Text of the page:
Don't be so hard on yourself. Go ahead and get it wrong the first time. Make it work, make it right, make it fast.
Getting it wrong the first time is a great way to avoid getting stuck. You just type the first thing that comes to mind. The important thing is that you're typing.
What these students don't realize, and what I have learned in my years of building web apps, is that you have to do things the wrong way before you can do them the right way.
What designers need more than anything is an environment where it’s safe to try things out. This happens when everyone accepts that things often need to be wrong before they can be right. Failure (and I use this term in the broad sense) is a necessary and valuable stage in the journey to a solution.
The first couple of times you do it, you're not going to be very good at it. Hey, you might not be very good at it for months, but if you make it a habit to try it, slowly, eventually, you'll actually be good at it. You'll even start to like it.
Most people don't give themselves permission to suck.
I'm willing to copy-and-paste to get a test passing, but once the test passes, I can usually remove the duplication quickly. I'm willing to extract code into a method and call it foo() in order to get rid of duplicate code, although that name foo() rarely survives more than 15 minutes. Finally, I will gladly introduce interfaces, classes, methods and variables to clarify the intent of a piece of code, although generally speaking once I make things more clear, I can find things to cut.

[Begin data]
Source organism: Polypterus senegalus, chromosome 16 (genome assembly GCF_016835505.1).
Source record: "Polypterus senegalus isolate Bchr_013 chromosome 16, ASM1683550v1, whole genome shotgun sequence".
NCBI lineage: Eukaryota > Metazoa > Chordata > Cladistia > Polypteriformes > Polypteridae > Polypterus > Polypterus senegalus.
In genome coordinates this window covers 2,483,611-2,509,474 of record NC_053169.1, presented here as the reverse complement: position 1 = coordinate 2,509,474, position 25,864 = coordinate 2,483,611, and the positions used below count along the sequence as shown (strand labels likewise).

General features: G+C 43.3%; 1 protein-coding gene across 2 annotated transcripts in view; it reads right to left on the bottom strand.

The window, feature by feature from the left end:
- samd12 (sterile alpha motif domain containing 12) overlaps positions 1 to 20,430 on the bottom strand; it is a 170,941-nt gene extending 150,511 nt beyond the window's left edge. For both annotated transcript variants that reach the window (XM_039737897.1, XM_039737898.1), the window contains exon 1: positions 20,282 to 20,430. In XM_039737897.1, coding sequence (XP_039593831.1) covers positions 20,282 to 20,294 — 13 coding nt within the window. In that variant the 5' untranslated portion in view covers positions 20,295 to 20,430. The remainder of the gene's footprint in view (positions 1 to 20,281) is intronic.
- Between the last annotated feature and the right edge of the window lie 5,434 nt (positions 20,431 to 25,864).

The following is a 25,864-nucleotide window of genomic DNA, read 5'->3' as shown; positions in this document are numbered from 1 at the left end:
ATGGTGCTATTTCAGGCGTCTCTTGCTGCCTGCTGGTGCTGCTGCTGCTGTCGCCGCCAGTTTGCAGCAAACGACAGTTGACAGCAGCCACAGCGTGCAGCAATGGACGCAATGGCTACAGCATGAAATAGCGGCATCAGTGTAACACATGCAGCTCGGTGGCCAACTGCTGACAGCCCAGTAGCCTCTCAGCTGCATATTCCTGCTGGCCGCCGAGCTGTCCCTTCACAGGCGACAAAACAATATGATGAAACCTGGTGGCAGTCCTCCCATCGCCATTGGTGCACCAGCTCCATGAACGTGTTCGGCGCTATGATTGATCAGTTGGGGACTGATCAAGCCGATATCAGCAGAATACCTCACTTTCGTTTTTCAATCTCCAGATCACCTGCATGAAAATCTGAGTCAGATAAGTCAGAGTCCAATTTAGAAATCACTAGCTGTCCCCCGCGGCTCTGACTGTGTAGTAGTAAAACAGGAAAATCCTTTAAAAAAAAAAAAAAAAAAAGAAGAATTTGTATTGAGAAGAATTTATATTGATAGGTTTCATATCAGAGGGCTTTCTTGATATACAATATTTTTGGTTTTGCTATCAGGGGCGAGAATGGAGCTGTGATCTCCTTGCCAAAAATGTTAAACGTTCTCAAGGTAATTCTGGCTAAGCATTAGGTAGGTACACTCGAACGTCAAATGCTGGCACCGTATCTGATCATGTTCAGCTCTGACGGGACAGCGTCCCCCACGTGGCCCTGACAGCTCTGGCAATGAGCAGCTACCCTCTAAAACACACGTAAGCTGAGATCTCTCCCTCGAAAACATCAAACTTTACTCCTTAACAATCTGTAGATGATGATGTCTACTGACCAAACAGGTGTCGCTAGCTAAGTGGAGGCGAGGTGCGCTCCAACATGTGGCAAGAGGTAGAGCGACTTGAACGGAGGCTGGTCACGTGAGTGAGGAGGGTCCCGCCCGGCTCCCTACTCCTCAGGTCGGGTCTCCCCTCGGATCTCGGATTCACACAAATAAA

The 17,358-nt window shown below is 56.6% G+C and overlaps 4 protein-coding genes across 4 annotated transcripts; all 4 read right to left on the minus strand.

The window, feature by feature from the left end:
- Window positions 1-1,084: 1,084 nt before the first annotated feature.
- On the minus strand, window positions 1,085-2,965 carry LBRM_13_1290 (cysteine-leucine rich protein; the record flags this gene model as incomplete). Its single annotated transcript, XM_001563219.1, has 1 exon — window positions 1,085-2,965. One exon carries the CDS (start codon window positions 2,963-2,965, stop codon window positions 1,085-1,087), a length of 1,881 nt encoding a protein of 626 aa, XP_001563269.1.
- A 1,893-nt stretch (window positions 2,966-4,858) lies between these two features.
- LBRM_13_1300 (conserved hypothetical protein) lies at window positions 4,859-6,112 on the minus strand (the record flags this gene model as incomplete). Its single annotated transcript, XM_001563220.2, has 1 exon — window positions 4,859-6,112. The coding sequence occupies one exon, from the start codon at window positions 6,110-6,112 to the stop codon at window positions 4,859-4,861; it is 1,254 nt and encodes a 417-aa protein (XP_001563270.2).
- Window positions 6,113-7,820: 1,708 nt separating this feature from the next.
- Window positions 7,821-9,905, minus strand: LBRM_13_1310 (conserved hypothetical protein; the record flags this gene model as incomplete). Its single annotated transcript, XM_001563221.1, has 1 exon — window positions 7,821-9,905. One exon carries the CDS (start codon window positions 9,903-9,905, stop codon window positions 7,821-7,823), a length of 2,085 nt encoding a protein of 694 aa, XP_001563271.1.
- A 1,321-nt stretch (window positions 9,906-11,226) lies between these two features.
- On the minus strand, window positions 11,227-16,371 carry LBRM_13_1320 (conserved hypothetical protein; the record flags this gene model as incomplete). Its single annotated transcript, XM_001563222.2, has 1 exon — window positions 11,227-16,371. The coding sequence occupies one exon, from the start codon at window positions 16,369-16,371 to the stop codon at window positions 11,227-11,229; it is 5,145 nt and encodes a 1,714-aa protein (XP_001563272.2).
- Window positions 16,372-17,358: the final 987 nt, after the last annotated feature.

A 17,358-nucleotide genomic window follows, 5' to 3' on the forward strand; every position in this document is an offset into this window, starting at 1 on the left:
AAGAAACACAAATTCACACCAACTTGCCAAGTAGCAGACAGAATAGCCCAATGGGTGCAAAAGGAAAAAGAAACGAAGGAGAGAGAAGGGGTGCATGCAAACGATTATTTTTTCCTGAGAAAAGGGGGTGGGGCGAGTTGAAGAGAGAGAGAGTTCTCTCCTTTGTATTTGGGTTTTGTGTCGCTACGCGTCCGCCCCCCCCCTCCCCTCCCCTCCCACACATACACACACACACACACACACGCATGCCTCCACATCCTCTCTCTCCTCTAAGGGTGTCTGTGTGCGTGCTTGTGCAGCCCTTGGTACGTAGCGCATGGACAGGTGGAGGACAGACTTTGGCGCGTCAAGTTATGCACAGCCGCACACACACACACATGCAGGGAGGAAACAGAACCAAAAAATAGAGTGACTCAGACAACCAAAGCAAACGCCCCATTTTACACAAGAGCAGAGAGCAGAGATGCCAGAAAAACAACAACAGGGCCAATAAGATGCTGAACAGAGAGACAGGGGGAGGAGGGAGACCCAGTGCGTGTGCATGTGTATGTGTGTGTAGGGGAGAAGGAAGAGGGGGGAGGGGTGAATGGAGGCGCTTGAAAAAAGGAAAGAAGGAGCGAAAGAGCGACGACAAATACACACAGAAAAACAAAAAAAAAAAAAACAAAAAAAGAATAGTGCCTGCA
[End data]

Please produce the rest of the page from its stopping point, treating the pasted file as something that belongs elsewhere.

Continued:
Don't be afraid to be wrong. When you don't know what the right design choice is, make a decision and stay principled. If you are making a non ideal design choice but the code is clean, refactoring to the right choice down the road should be trivial. The beauty of software is that nothing is permanent. So we should act like it when deciding what design choices to follow.
We cannot emphasize strongly enough that "first-cut" code is not finished. It's good enough to sort out our ideas and make sure we have everything in place, but it's unlikely to express its intentions cleanly.
This implementation may seem gratuitously naive—after all, we should be able to design a structure as simple as this, but we've often found it worth writing a small amount of ugly code and seeing how it falls out. It helps us test our ideas before we've gone too far, and sometimes the results can be surprising. The important point is to make sure we don't leave it ugly.
There's a simple reason why tackling a hard problem can lead to depressive symptoms: you're necessarily wrong 99% of the time.
So many times in my work I've fantasized about the solution to an idea, and have been too afraid to implement it because of the subliminal fear that I will be, yet again, wrong.
The point is to be aware. If you find yourself resisting an obvious step due to an irrational fear, step back and force yourself to push onward. You only need to be right 1% of the time.